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Other Voices: A tale of 2 wounded knees

Once upon a time, two middle-aged, active, self-employed women each injured a knee. This is where the similarity stops. One lived in France and the other one in the U.S. The title is purposely deceiving: The story reads as fiction, but unfortunately, it’s a true account. Are you ready for a reality check?

A little over a year ago, my wife, Sarah, broke the anterior cruciate ligament of her right knee. Last February, Claudine, the sister of a close friend in France, did the same. Sarah had her ACL replacement surgery on Aug. 7, 2007, in Truckee. Claudine had hers the month before on July 1 in Grenoble, France. A comparison of the cost of the same procedures to treat the same injury in the two countries makes you wonder where the difference might come from:

A) Sarah; B) Claudine.



Pre Surgery visits and tests: A) $823; B) 101Û.

Surgery, surgeon(s), anesthesiologist, operating room and supplies: A) $2,762, $580, $16,320; B) 587Û, 198Û, 304Û.




Hospital or clinic stay (no days for Sarah, four days for Claudine): A) $0; B) 1,877Û.

Medication: A) $950; B) 387Û.

Physical Therapy: A) 24 x $131; B) 40 x 40Û.

Total: A) $24,579, B) 5,054Û.

The value of the Euro (Û) is currently around $1.45.

The comparison is not between the U.S. and a third-world country but between the U.S. and France, where doctors enjoy an upper-middle class status, pretty much as they do here. How can the difference in prices be so staggering between two industrialized countries when the costs of most other products or services are somewhat equivalent (cars, electronics, food, lodging, airline tickets, etc.)? The most obscene difference is the cost of the operating room: 37 times more at Truckee Forest Hospital than at the Clinique des Cèdres, Grenoble, which is a 100 percent private, for-profit facility.

If you were to take a dozen of the brightest minds in the country and lock them in a room until they design the most inefficient health-care system possible, they could not come up with something worse that what we have now. Look at this:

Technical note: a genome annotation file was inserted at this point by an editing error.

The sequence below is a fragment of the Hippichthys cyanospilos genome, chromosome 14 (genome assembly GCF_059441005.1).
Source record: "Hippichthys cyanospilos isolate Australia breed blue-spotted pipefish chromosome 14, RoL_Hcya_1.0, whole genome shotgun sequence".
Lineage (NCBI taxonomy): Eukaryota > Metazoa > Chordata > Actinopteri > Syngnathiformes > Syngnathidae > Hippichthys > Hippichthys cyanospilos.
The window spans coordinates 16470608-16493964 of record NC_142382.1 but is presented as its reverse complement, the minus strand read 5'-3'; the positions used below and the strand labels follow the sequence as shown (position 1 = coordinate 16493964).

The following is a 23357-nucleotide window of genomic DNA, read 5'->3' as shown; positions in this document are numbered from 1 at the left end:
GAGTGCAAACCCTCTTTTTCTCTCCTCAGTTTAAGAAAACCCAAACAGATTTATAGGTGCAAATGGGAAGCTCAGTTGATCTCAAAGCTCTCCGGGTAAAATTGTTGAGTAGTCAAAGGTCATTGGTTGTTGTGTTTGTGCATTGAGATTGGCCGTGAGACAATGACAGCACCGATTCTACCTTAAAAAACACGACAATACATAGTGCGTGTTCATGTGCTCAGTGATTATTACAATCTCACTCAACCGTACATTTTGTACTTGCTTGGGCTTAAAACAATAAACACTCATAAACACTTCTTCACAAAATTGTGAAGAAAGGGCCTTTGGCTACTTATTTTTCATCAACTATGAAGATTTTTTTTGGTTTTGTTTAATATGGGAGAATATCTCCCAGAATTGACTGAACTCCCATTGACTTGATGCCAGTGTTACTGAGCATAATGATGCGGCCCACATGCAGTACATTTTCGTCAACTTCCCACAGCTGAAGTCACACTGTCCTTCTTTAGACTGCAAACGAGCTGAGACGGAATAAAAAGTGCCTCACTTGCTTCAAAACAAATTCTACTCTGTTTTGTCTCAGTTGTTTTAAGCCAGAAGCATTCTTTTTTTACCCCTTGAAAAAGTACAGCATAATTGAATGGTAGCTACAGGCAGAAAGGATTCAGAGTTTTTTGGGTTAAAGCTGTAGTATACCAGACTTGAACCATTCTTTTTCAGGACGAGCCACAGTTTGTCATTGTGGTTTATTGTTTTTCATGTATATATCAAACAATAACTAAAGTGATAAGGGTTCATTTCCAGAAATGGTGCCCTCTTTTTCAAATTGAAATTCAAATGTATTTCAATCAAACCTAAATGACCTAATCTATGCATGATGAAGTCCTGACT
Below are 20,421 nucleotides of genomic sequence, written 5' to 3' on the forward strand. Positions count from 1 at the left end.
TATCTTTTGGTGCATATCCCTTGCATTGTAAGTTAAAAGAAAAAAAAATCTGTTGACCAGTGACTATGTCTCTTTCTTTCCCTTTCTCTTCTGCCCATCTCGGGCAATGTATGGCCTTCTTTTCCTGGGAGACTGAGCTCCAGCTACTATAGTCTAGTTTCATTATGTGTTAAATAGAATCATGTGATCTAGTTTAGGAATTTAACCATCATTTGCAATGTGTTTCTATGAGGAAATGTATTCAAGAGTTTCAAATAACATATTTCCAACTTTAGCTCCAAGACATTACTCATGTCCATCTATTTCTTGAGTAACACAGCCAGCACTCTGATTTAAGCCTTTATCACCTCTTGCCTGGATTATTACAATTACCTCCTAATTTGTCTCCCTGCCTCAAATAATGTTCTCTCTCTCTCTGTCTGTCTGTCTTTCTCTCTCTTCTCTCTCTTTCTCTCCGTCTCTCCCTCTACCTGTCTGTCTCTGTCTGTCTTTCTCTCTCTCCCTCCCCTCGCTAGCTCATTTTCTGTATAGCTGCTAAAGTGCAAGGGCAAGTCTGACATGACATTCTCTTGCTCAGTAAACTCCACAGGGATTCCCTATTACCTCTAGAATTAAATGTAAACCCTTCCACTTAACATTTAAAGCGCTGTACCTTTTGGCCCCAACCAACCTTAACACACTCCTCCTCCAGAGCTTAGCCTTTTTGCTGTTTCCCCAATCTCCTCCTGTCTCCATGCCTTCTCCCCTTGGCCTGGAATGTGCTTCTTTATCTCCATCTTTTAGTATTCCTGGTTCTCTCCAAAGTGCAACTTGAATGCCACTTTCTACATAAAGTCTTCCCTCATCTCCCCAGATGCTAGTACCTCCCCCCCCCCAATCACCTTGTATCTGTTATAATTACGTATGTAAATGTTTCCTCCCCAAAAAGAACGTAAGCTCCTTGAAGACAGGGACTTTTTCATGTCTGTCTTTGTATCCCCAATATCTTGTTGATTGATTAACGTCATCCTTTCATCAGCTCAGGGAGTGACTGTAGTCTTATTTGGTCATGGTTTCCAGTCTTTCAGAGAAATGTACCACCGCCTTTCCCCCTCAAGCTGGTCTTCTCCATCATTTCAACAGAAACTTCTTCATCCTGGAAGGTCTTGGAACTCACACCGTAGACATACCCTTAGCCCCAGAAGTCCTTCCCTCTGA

Some 1,500 private health insurance companies, Medicare A, Medicare B, Medicare D, Medicare approved health plans (117 for Northern California only), 50 state workman’s compensation funds (plus a myriad of private insurance in this market, as well), 50 state children insurance funds, the Veteran’s Administration, 50 state Medicaid funds, etc., insure, and often under-insure, 84 percent of the population.

This administrative nightmare does not exist in France, where one single-payer, public but nongovernmental insurance fund fully covers 99.9 percent of the population.

Private health insurance constitute a huge disservice to the cause of health care in wasting 25 to 40 percent of your premium in overhead, commissions, advertising, lobbying and profit (and charging huge malpractice premiums, unrelated to the actual cost of malpractice). It also tremendously increases the overhead of health-care practitioners just to obtain pre-authorizations, handle claims, collect money, etc. In the United States, doctors, hospitals, labs and other medical services could charge much less if they were free of the bureaucracy and were fully reimbursed within five days by a single-payer insurance. All they would have to do is swipe their patients’ medical ID cards in their terminals as was done 1 billion times in France in 2006 (Caisse Maladie de la Sécurité Sociale).

To come back to our original story, let’s look at the out-of-pocket costs for Sarah and Claudine. It would take too much space to give all the details but, in a nutshell, Claudine had no deductible and had to pay 182Û because half of the supplemental cost of her private room wasn’t covered by her insurance. As for Sarah, between her deductible, co-pay and noncovered expenses, the amount was more than $7,000.

If we had to pay $25 for a gallon of gas, $1.5 million for an entry-level house or $15 for a quart of milk, I wonder if the American public would start to revolt. How do we get prices that are inflated five to 10 times for medical procedures, not to mention the cost of drugs? Well, no wonder, we elect and re-elect the same politicians who finance their campaigns with health insurance and pharmaceutical industry money.

I am happy to report that both women are doing very well as of this writing.

ooo

Alain Lazard lives in Penn Valley.


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